Our Large Lagomorph

June 20, 2022

Traveling down one of our narrow dirt roads on the Bypass Mitigation Lands may sometimes be interrupted by the crazy antics of the big, long-eared Black-tailed Jack Rabbit, Lepus californicus. It is fascinating to watch them as they zigzag across the road, stopping and looking intently at the electric UTV in the road. The jack rabbit I was waiting for today seemed to prefer looking at me out of one side of its head, so it was turned sideways and looking at me with one eye. This gave the vulnerable mammal the ability to keep an eye on the other side while being in a ready running position. The light coming through its long and large ears was captivating with its pink and red glow.

The name Jack Rabbit came from the settlers who named the long-eared hare the “Jackass Rabbit.” This later was shortened to Jack Rabbit. What is the difference between a hare and a rabbit? Jack Rabbits are true hares. They are longer and leaner than rabbits and their young, called leverets, are born fully furred and open-eyed. Leverets are only cared for and nursed by their mother for two to three days before being left on their own. Brush Rabbit juveniles on the other hand spend fourteen to twenty-one days in the nest being nursed at night before they venture far from the nest. Since Brush Rabbits are born furless and blind this is an important growth and transition time for them.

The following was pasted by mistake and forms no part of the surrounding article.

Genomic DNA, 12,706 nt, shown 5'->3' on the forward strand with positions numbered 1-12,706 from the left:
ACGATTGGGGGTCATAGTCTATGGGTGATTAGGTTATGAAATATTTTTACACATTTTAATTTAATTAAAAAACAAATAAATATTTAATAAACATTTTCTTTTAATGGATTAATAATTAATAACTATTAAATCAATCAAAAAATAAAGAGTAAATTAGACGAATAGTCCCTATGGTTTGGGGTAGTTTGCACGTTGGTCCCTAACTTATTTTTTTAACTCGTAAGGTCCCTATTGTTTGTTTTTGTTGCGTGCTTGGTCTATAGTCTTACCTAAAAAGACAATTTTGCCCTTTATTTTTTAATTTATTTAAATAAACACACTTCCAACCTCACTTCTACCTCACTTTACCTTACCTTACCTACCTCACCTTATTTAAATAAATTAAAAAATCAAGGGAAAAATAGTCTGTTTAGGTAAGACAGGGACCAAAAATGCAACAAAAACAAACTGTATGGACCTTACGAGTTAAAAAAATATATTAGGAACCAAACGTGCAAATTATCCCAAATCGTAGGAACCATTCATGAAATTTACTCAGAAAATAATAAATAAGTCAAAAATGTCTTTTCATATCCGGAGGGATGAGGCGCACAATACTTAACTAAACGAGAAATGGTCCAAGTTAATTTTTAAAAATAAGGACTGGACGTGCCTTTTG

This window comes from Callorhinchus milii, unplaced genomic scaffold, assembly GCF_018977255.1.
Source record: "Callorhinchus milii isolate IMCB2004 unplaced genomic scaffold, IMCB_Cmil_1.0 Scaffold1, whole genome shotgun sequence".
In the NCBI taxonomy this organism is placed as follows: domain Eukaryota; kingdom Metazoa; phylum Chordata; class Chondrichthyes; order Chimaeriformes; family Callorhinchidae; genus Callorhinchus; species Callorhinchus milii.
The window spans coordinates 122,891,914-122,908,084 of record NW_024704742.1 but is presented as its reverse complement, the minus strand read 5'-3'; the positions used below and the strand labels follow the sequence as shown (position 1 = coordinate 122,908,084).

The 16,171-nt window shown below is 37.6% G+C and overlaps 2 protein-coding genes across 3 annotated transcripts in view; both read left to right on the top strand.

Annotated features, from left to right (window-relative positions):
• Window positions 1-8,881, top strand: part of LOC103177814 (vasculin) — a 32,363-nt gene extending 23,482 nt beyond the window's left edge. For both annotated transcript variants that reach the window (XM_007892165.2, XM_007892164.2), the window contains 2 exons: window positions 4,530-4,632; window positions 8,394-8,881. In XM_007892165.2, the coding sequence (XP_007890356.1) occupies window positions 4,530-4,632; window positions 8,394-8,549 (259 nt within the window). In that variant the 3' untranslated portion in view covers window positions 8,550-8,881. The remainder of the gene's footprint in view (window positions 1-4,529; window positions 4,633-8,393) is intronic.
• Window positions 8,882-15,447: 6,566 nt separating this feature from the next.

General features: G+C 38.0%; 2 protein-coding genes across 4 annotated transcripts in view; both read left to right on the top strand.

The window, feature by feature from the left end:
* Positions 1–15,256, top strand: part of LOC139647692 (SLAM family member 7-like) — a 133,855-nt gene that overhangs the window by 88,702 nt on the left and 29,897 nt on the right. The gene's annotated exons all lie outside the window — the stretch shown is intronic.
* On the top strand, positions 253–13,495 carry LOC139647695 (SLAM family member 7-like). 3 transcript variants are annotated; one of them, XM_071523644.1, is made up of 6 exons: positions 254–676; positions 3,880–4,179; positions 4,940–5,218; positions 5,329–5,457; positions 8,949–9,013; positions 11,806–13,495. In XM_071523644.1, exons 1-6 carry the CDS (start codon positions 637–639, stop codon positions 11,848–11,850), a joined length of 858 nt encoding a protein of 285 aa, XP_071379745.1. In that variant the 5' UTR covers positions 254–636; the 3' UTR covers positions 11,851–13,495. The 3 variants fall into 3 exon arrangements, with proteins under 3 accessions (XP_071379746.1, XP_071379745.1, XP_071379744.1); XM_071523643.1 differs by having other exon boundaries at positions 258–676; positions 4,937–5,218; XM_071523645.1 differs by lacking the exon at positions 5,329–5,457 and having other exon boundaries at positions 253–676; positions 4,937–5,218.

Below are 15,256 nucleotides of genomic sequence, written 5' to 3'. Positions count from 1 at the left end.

Jack Rabbits can weigh up to seven pounds and grow to twenty-one inches long. Their long ears can measure ten to thirteen centimeters long and are powerful listening tools. They are a grayish-brown color with the dorsal part of their tail being black. A Jack Rabbit can jump thirty feet and can run thirty to thirty-five miles per hour, sometimes zigzagging back and forth across the landscape.

They are considered an herbivore or folivore, eating grasses and herbaceous matter, but I have also seen them nibbling on twigs and bark. The USDA says that fifteen Jack Rabbits can eat the same amount as one large grazing cow in one day. A Jack Rabbit does not require much water and are considered “drought tolerant.”

Due to the removal of large predators such as coyotes, bobcats, and eagles, their population has boomed in the drier plains regions of the US. One study showed that the density of Jack Rabbits was 470 hares per square kilometer. At this level they become crop pests and can cause major damage to farmers.

This time of the year I see a few Jack Rabbits on the mitigation lands, but I know there are many more I am not seeing. They are not as common here as in some areas of the United States such as Nevada or Texas, where there is ample habitat and a more targeted killing of Coyotes and Bobcats. There might be enough Coyotes and Bobcats to keep them in check in the valley, plus they are hunted by predators from above like Golden Eagles and Red-tailed Hawks. Once I saw a Red-tailed Hawk with a long leg in its talons. Upon closer inspection it turned out to be a Jack Rabbit leg. No wonder why Jack Rabbits are on alert all the time!